Lawyer for Meng Wanzhou claims she was ‘tricked’ by CBSA officers at YVR

Defence lawyers for Meng Wanzhou claim the Huawei executive was “tricked” into volunteering information about herself and her company when border officers detained her at Vancouver airport in December 2018.

Meng’s legal team accused Canadian authorities Wednesday of manipulating details and leaving out crucial facts pertaining to the 47-year-old’s arrest in their attempts to make it look like Meng was taken into custody in textbook fashion.

“Ms. Meng was tricked and she was both unlawfully and unfairly deprived of her constitutional rights,” defence lawyer Scott Fenton told B.C. Supreme Court Associate Chief Justice Heather Holmes.

“There appears to be evidence of a strategy to recast events differently than they were.”

Holding forth to well-wishers

Fenton wrapped three days of defence submissions Wednesday afternoon in which he asked Holmes to order Canada’s attorney general to produce records that might bolster their claims of an abuse of process.

Meng is fighting extradition to the United States, where she faces fraud charges for allegedly lying to banks about Huawei’s relationship to a shadow subsidiary accused of evading sanctions against Iran.

Huawei chief financial officer Meng Wanzhou moves through the courthouse flanked by security guards who watch her as part of her bail conditions. (Darryl Dyck/Canadian Press)

This week marked Meng’s in-person return to the court after four months away from the spotlight.

Wearing blue slacks, a striped blouse and a green sweater draped over her shoulders, Meng followed the arguments intently from a desk alongside her counsel.

The public gallery had thinned out by day three, but a clutch of Huawei employees remained.

During the breaks, Meng walked up and down the corridors of the courtroom, holding forth to her companions as earpiece-wearing security guards fanned out around her.

Abuse of extraordinary powers?

Meng’s actual extradition hearing is scheduled for January 2020.

But this week’s proceedings relate to a separate but included process in which her lawyers will ultimately argue the case should be tossed because of charter rights violations.

Meng listens to her translator as she follows her legal team’s arguments from a seat beside her counsel. (Jane Wolsak)

The allegations at the heart of the hearing relate to the three hours Meng spent in CBSA custody before she was arrested and afforded the right to call a lawyer.

During that time, her lawyers say CBSA officers seized Meng’s electronic devices, asked for her passwords and questioned her about Huawei’s business in Iran — all without ever divulging the existence of an arrest warrant.

Meng’s lawyers claim the CBSA used their extraordinary powers to gather information for the RCMP and the FBI as part of a “covert criminal investigation.”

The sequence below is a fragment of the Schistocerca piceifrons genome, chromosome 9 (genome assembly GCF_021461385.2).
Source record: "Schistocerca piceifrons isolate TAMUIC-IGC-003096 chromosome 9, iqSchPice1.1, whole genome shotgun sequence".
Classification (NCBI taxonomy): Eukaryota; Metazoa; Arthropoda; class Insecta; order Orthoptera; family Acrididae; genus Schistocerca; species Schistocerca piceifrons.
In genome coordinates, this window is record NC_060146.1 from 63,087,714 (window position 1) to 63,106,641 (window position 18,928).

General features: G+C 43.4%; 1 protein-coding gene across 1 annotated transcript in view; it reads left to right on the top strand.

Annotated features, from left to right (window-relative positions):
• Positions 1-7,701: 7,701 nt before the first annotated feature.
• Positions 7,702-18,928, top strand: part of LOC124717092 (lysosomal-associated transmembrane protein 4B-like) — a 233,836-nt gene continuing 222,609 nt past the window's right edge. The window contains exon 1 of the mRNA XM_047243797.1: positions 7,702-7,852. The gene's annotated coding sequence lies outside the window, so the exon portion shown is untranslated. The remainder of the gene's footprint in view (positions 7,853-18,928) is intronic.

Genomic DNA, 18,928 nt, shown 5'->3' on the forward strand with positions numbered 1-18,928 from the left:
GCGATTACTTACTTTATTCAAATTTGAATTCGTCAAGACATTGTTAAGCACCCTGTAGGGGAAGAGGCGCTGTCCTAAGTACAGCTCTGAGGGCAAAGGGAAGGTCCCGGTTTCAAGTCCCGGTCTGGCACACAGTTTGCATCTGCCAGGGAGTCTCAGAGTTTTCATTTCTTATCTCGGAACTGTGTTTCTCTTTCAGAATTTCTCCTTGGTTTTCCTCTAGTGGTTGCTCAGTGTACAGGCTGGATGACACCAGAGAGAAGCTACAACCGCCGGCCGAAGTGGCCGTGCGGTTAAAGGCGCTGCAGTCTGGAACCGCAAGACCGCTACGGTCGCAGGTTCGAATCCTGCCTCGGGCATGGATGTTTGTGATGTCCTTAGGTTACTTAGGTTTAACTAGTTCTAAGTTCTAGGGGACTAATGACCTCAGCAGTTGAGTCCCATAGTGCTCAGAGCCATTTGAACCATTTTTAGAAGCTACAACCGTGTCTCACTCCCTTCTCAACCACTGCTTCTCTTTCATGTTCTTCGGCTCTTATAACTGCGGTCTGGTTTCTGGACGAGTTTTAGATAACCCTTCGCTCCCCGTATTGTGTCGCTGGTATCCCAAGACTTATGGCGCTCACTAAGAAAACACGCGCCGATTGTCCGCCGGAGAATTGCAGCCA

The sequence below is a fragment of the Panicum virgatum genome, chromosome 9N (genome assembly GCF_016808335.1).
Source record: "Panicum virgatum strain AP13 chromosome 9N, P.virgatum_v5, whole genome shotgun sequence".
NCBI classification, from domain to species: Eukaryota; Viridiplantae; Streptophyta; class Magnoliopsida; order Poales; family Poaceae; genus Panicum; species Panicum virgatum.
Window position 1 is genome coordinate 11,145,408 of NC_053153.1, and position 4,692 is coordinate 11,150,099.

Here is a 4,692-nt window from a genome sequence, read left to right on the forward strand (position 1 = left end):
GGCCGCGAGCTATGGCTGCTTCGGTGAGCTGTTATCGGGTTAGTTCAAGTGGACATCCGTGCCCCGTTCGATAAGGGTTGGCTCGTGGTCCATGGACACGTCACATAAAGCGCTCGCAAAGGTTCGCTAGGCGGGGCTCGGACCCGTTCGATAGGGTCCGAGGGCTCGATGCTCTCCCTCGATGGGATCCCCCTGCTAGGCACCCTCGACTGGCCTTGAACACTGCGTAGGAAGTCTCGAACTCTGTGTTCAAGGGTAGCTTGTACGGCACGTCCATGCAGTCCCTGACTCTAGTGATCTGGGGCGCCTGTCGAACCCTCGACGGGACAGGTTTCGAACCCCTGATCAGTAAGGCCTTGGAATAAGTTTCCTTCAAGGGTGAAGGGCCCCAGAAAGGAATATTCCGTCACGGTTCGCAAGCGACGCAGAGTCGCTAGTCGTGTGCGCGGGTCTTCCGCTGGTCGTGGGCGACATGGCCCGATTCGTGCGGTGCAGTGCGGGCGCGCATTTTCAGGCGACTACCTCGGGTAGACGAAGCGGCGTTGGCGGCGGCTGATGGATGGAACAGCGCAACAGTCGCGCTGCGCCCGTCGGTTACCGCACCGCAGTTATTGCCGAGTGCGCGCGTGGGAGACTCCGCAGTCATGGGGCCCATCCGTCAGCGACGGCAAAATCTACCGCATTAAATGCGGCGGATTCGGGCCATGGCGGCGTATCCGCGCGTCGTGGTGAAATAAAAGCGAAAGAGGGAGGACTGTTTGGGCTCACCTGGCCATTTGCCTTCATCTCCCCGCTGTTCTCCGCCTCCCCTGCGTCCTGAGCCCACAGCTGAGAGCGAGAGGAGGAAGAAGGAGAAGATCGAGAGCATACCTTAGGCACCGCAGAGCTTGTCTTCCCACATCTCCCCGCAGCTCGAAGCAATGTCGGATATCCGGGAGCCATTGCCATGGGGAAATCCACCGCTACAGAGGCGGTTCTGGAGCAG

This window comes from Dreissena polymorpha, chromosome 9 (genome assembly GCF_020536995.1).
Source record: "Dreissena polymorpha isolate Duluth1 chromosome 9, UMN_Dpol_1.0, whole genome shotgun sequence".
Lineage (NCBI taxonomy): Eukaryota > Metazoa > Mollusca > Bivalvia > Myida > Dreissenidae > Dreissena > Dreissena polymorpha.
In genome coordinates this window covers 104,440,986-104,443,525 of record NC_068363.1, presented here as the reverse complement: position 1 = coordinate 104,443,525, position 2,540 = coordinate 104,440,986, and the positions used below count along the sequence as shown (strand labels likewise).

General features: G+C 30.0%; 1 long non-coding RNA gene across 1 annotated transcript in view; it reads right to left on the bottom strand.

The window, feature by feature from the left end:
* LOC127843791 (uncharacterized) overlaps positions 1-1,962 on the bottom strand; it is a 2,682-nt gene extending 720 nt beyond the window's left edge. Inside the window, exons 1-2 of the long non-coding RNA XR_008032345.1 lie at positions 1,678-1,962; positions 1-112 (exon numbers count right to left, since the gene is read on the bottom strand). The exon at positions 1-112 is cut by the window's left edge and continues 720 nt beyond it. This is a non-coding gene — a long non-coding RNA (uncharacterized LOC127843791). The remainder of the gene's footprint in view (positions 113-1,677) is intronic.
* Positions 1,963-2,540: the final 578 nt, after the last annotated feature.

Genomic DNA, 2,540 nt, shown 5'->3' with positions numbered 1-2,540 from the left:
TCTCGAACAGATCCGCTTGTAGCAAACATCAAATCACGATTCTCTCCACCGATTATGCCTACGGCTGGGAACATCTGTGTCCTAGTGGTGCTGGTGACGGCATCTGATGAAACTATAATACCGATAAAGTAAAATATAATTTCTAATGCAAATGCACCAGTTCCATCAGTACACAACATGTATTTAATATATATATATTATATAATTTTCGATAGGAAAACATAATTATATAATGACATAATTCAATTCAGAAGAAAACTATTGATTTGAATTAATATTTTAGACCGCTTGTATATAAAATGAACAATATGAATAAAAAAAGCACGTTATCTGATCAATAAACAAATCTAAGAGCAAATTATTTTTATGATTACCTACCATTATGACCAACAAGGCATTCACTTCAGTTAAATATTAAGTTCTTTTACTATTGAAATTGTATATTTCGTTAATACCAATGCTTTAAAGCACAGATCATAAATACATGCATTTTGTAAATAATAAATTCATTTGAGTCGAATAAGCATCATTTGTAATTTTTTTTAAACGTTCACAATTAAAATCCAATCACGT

‘In no universe of possibilities’

The Crown claims the defence is on a “fishing” expedition and that the CBSA officers were simply acting according to their mandate, processing Meng through customs as her entry into Canada was not a foregone conclusion.

But Fenton said that assertion is “absurd.”

“She was never going to be returned to Hong Kong or not allowed into Canada,” he told Holmes.

“In no universe of possibilities was Ms. Meng going to be turned away.”

The hearings concern the three hours that Meng spent in CBSA custody before she was officially arrested by RCMP. (Court proceedings)

Fenton also accused CBSA officers of attempting to conceal their actions by omitting details from the notes provided to defence.

In one case, he said, the officer who seized Meng’s laptop and phones makes no mention of the fact he was provided with bags specially designed to block any outside attempts to wipe their contents.

Fenton claimed that key details about meetings between CBSA and RCMP officers were missing.

And that while one border officer’s declaration that he was on hand to screen passengers as they emerged from the plane might have been technically correct, in reality, there was only one passenger he was there to intercept.

“If one simply read the CBSA’s version of events, one would never know that those events occurred,” Fenton said.

CBSA concerned about public perception?

The Crown is expected to make its arguments next week. Neither side has to argue the merits of the abuse of process claims at this point, but the defence has to establish that there is an “air of reality” to the allegations.

Fenton presented the court a narrowed list of the kinds of documents the defence is looking for, indicating that he was interested in travelling up the chain of command within the RCMP for documents relating to the arrest.

He said Meng’s legal team is also hoping for more information from an assistant to the vice-president of the CBSA whose “troubling” notes have already revealed concerns within the agency about public perception.

“For outsiders/lawyers looks like may have been collusion, even if not,” one of the notes read.

A lawyer for the attorney general told the judge that despite defence attempts to narrow their demand for documents, the Crown was likely to argue it had already provided all the information it can.

Next week’s hearing is expected to last for five days.